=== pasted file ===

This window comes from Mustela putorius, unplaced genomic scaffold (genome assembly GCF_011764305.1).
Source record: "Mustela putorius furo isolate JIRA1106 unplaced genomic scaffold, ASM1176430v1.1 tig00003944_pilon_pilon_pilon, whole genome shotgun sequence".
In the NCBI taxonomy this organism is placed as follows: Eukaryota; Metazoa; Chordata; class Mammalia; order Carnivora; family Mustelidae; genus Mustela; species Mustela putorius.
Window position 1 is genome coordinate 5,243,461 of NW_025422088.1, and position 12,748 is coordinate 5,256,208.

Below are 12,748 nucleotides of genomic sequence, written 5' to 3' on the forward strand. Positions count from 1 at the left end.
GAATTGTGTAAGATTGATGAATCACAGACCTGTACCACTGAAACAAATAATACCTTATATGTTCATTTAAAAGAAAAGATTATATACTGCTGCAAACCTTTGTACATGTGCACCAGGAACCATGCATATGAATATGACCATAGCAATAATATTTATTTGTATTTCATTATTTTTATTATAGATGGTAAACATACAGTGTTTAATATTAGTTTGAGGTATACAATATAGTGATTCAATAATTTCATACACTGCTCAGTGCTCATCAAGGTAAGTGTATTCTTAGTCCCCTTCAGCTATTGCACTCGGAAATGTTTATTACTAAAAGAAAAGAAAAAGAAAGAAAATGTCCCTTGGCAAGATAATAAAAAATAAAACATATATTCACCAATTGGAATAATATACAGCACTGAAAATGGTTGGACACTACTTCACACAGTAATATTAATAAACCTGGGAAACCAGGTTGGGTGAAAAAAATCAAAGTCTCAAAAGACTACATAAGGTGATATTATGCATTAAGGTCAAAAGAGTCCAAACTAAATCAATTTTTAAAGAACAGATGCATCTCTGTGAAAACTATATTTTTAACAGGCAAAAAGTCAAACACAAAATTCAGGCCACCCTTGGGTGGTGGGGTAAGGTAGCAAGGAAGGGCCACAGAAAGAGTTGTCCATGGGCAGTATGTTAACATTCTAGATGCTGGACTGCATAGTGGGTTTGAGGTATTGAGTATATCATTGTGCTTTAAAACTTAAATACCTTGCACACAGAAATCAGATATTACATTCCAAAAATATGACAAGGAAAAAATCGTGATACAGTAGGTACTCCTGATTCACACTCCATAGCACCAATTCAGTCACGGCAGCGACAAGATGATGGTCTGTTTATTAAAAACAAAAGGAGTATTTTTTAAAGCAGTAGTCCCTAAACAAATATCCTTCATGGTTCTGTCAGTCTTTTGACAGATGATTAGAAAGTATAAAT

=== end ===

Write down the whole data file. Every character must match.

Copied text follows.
This window comes from Mustela putorius, unplaced genomic scaffold (genome assembly GCF_011764305.1).
Source record: "Mustela putorius furo isolate JIRA1106 unplaced genomic scaffold, ASM1176430v1.1 tig00003944_pilon_pilon_pilon, whole genome shotgun sequence".
In the NCBI taxonomy this organism is placed as follows: Eukaryota; Metazoa; Chordata; class Mammalia; order Carnivora; family Mustelidae; genus Mustela; species Mustela putorius.
Window position 1 is genome coordinate 5,243,461 of NW_025422088.1, and position 12,748 is coordinate 5,256,208.

Below are 12,748 nucleotides of genomic sequence, written 5' to 3' on the forward strand. Positions count from 1 at the left end.
GAATTGTGTAAGATTGATGAATCACAGACCTGTACCACTGAAACAAATAATACCTTATATGTTCATTTAAAAGAAAAGATTATATACTGCTGCAAACCTTTGTACATGTGCACCAGGAACCATGCATATGAATATGACCATAGCAATAATATTTATTTGTATTTCATTATTTTTATTATAGATGGTAAACATACAGTGTTTAATATTAGTTTGAGGTATACAATATAGTGATTCAATAATTTCATACACTGCTCAGTGCTCATCAAGGTAAGTGTATTCTTAGTCCCCTTCAGCTATTGCACTCGGAAATGTTTATTACTAAAAGAAAAGAAAAAGAAAGAAAATGTCCCTTGGCAAGATAATAAAAAATAAAACATATATTCACCAATTGGAATAATATACAGCACTGAAAATGGTTGGACACTACTTCACACAGTAATATTAATAAACCTGGGAAACCAGGTTGGGTGAAAAAAATCAAAGTCTCAAAAGACTACATAAGGTGATATTATGCATTAAGGTCAAAAGAGTCCAAACTAAATCAATTTTTAAAGAACAGATGCATCTCTGTGAAAACTATATTTTTAACAGGCAAAAAGTCAAACACAAAATTCAGGCCACCCTTGGGTGGTGGGGTAAGGTAGCAAGGAAGGGCCACAGAAAGAGTTGTCCATGGGCAGTATGTTAACATTCTAGATGCTGGACTGCATAGTGGGTTTGAGGTATTGAGTATATCATTGTGCTTTAAAACTTAAATACCTTGCACACAGAAATCAGATATTACATTCCAAAAATATGACAAGGAAAAAATCGTGATACAGTAGGTACTCCTGATTCACACTCCATAGCACCAATTCAGTCACGGCAGCGACAAGATGATGGTCTGTTTATTAAAAACAAAAGGAGTATTTTTTAAAGCAGTAGTCCCTAAACAAATATCCTTCATGGTTCTGTCAGTCTTTTGACAGATGATTAGAAAGTATAAAT